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How many miles do you expect from a clutch?


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#1 Fetch

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Posted 04 August 2017 - 06:39 PM

I bought a used '95 D21 about three years ago. It had about 170k miles on it. I had to rebuild the drive line twice, second time was at the shop expence. Then at about 186k the clutch went out. Before the clutch went out I was having all sorts of problems, it would slip out of second gear, hard to shift into first gear and I had a hard time shifting into reverse but, it still moved. The guys at the repair shop said that they think it is the original clutch from the markings. After seeing the parts, I am suprised it lasted so long. I guess it depends on how hard the clutch is used but, I think 186k is good.



#2 datzenmike

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Posted 04 August 2017 - 06:46 PM

Agreed. It can last as long as you want it to.

 

If replaced with original Nissan parts at a dealer, you can't really tell.


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#3 thisismatt

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Posted 04 August 2017 - 07:00 PM

Yeah, you can go that far on a clutch if you don't ride/slip it all the time.  My mom (75) still drives a manual, but she only gets like 30k out of the clutch because she lets it slip waaaaay too much when starting from a stop.


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#4 flatcat19

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Posted 04 August 2017 - 07:33 PM

My wife destroyed a brand-new Stage 1 Exedy in my 01 Maxima in less than 20,000 miles.
I put over 120K on the same make/model of clutch prior to meeting her.


I just sold a 95 Accord, 412,000 miles- original clutch.

You can't hang if your nuts haven't dropped...it's physics


#5 KELMO

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Posted 05 August 2017 - 04:31 AM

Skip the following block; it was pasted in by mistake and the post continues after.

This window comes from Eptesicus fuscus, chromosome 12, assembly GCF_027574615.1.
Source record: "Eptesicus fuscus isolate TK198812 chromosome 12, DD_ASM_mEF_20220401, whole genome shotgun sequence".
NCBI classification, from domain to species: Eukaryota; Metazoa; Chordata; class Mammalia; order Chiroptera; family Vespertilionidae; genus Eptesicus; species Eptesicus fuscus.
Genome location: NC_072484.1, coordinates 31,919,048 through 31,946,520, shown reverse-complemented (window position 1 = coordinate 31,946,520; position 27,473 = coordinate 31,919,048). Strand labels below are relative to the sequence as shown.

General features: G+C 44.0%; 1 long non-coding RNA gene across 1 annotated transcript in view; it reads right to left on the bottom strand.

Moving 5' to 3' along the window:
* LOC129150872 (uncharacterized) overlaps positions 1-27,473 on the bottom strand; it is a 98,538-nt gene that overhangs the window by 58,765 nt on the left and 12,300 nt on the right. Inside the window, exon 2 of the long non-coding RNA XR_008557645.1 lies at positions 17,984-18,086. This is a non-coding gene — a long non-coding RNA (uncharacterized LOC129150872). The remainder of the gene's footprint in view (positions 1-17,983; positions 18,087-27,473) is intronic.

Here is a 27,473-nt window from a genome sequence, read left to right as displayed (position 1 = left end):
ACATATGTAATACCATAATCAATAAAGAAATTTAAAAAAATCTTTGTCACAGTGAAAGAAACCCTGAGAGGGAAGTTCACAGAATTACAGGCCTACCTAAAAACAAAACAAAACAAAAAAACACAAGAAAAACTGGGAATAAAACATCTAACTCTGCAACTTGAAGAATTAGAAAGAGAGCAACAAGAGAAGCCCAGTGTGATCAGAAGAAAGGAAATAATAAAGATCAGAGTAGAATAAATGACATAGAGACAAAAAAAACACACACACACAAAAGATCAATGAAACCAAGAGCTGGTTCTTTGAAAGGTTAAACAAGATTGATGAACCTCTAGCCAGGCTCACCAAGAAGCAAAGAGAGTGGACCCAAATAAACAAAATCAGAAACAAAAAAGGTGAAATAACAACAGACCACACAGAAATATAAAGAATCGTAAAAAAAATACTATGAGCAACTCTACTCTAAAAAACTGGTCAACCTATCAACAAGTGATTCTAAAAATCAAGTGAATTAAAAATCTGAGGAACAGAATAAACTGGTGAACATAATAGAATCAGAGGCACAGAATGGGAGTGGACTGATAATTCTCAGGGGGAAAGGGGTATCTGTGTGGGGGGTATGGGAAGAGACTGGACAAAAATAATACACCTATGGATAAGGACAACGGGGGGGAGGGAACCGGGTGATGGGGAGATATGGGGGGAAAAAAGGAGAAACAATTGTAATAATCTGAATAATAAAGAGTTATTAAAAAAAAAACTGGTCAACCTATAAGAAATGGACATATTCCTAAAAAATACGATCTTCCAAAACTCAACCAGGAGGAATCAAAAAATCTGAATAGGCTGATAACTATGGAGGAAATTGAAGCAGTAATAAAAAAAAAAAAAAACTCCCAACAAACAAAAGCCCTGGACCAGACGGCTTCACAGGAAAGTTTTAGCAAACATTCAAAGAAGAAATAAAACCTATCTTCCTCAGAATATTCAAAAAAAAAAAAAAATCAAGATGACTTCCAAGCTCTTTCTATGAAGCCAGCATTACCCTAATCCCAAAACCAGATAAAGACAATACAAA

Had a girl friend once whose goal in life was to destroy clutches.

 

If memory serves, I think my average is 100K to 120K out of a clutch(well, after I got rid of the aforementioned no driving wench).


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#6 Stoffregen Motorsports

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Posted 05 August 2017 - 08:59 AM

Our little lunch box (Scion xB) has 270,000 on the original clutch. It's on its third trans, but the clutch is fine.



#7 Fetch

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Posted 06 August 2017 - 07:38 AM

Agreed. It can last as long as you want it to.

 

If replaced with original Nissan parts at a dealer, you can't really tell.

Agreed but, I do have repair information from the po. Nothing about a clutch replacement.

Somewhere down the road I will be pulling the engine for an overhaul so, I think my new clutch will last awhile.



#8 datzenmike

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Posted 06 August 2017 - 09:23 AM

Anything is possible. Was the previous owner the original owner? If not he can't possibly know. If a Nissan pressure plate, it only means it's a Nissan pressure plate. 200k on a clutch is not impossible.


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#9 noramost

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Posted 11 April 2018 - 11:44 AM

The average life was 80k, for the younger drivers 60k as for me my D21 I'm pushing 200k on the original p-plate but I freshened up the disk and TOB twice when the clutch started to engage 1" off the floor instead of 1/2 way up which told me the disk was getting thin, because it was a work truck with many different drivers.


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#10 Tom1200

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Posted 13 April 2018 - 09:42 PM